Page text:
US 20030235749 A1
A fuel cell assembly having manifold means for providing fuel and air to, and removing spent fuel and air from, flow passageways across the anodes and cathodes in a fuel cell stack. The sizes and proportions of the supply and return manifolds are optimized, and the total cross-sectional area of the return manifold is about twice the cross-sectional area of the supply manifold. The pressure drop in the manifolds is less than about one-quarter of the total pressure drop across the anode and cathode passageways in the stack, which ratio may be attained by adjusting the thickness of the anode and cathode spacers and/or the size of the chimneys. Widthwise uniformity of flow across the anodes and cathodes is improved by forming each of the manifolds as a plurality of smaller, parallel flow conduits.
1. A fuel cell assembly including a plurality of individual fuel cells defining a fuel cell stack, comprising:
a) a plurality of anodes defining a plurality of anode fuel passageways;
b) a plurality of cathodes defining a plurality of cathode air passageways;
c) an anode gas supply manifold having a first cross-sectional area providing a first pressure drop in said supplied anode gas along said manifold;
d) an anode gas return manifold having a second cross-sectional area providing a second pressure drop in said returned anode gas along said manifold;
e) a cathode air supply manifold having a third cross-sectional area providing a third pressure drop in said supplied cathode air along said manifold; and
f) a cathode air return manifold having a fourth cross-sectional area providing a fourth pressure drop in said supplied cathode air along said manifold,
wherein said second cross-sectional area is at least about 1.5 times said first cross-sectional area.
2. A fuel cell assembly in accordance with
3. A fuel cell assembly in accordance with
4. A fuel cell assembly in accordance with
5. A fuel cell assembly in accordance with
6. A fuel cell assembly in accordance with
7. A fuel cell assembly in accordance with
8. A fuel cell assembly in accordance with
9. A fuel cell assembly in accordance with
10. A fuel cell assembly in accordance with
11. A motorized vehicle comprising, a fuel cell assembly including a fuel cell having
a plurality of anodes defining a plurality of anode fuel passageways,
a plurality of cathodes defining a plurality of cathode air passageways,
an anode gas supply manifold having a first cross-sectional area providing a first pressure drop in said supplied anode gas along said manifold,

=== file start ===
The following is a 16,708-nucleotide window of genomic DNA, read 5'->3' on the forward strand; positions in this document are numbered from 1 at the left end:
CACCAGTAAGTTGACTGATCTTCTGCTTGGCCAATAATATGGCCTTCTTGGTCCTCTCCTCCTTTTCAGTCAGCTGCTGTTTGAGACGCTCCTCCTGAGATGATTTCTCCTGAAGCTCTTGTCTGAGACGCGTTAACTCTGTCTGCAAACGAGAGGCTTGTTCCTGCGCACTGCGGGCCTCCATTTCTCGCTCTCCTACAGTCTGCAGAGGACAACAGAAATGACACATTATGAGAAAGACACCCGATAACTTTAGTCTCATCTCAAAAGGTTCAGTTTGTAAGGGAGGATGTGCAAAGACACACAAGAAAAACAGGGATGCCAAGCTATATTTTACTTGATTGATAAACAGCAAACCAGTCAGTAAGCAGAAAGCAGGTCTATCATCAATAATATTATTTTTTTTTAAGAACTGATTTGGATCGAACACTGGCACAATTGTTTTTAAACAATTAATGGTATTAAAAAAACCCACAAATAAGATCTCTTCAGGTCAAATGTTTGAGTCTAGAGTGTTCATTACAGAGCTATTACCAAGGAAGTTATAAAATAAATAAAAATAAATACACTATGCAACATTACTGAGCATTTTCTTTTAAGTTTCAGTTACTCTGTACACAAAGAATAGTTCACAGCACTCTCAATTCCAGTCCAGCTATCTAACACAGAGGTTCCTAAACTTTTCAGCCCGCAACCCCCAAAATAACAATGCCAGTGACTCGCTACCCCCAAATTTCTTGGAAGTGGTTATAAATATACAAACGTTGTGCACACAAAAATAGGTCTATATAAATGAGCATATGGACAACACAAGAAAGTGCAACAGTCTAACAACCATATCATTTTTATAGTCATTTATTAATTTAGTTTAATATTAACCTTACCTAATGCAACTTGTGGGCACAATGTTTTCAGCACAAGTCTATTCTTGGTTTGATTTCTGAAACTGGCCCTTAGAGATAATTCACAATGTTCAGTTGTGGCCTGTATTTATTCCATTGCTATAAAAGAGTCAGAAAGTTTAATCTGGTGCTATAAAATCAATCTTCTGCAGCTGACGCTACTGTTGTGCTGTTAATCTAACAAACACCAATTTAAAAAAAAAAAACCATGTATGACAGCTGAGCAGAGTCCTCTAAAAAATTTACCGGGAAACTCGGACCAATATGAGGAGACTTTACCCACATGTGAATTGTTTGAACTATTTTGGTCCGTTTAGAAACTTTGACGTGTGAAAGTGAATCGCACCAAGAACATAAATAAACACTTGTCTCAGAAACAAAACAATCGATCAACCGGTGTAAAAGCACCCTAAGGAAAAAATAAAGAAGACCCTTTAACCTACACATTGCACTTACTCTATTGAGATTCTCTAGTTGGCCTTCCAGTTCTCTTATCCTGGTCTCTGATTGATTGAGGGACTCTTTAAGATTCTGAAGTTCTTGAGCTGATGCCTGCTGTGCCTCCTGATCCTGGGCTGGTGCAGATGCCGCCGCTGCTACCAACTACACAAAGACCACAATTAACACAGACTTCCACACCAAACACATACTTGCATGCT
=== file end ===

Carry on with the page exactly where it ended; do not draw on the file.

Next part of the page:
an anode gas return manifold having a second cross-sectional area providing a second pressure drop in said returned anode gas along said manifold,
a cathode air supply manifold having a third cross-sectional area providing a third pressure drop in said supplied cathode air along said manifold, and
a cathode air return manifold having a fourth cross-sectional area providing a fourth pressure drop in said supplied cathode air along said manifold,
wherein said second cross-sectional area is at least about 1.5 times said first cross-sectional area, and
wherein said fourth cross-sectional area is at least about 1.5 times said third cross-sectional area.
 The present invention relates to hydrogen/oxygen fuel cells; more particularly, to fuel cell stacks comprising a plurality of individual cells connected by interconnect elements; and most particularly, to a fuel cell assembly or system wherein manifolds for supplying fuel and air to and from fuel cells are sized and configured for optimal flow through the cells and stacks.
 Fuel cells which generate electric current by the electrochemical combination of hydrogen and oxygen are well known. In one form of such a fuel cell, an anodic layer and a cathodic layer are deposited on opposite surfaces of an electrolyte formed of a ceramic solid oxide. Such a fuel cell is known in the art as a “solid oxide fuel cell” (SOFC). Hydrogen, either pure or reformed from hydrocarbons, is flowed along the outer surface of the anode and diffuses into the anode. Oxygen, typically from air, is flowed along the outer surface of the cathode and diffuses into the cathode where it is ionized. The oxygen anions transport through the electrolyte and combine with hydrogen ions to form water. The cathode and the anode are connected externally through a load to complete the circuit whereby electrons are transferred from the anode to the cathode. When hydrogen is derived from “reformed” hydrocarbons, the reformate gas includes CO which is converted to CO2 at the anode via an oxidation process similar to that performed on the hydrogen. Reformed gasoline is a commonly used fuel in automotive fuel cell applications.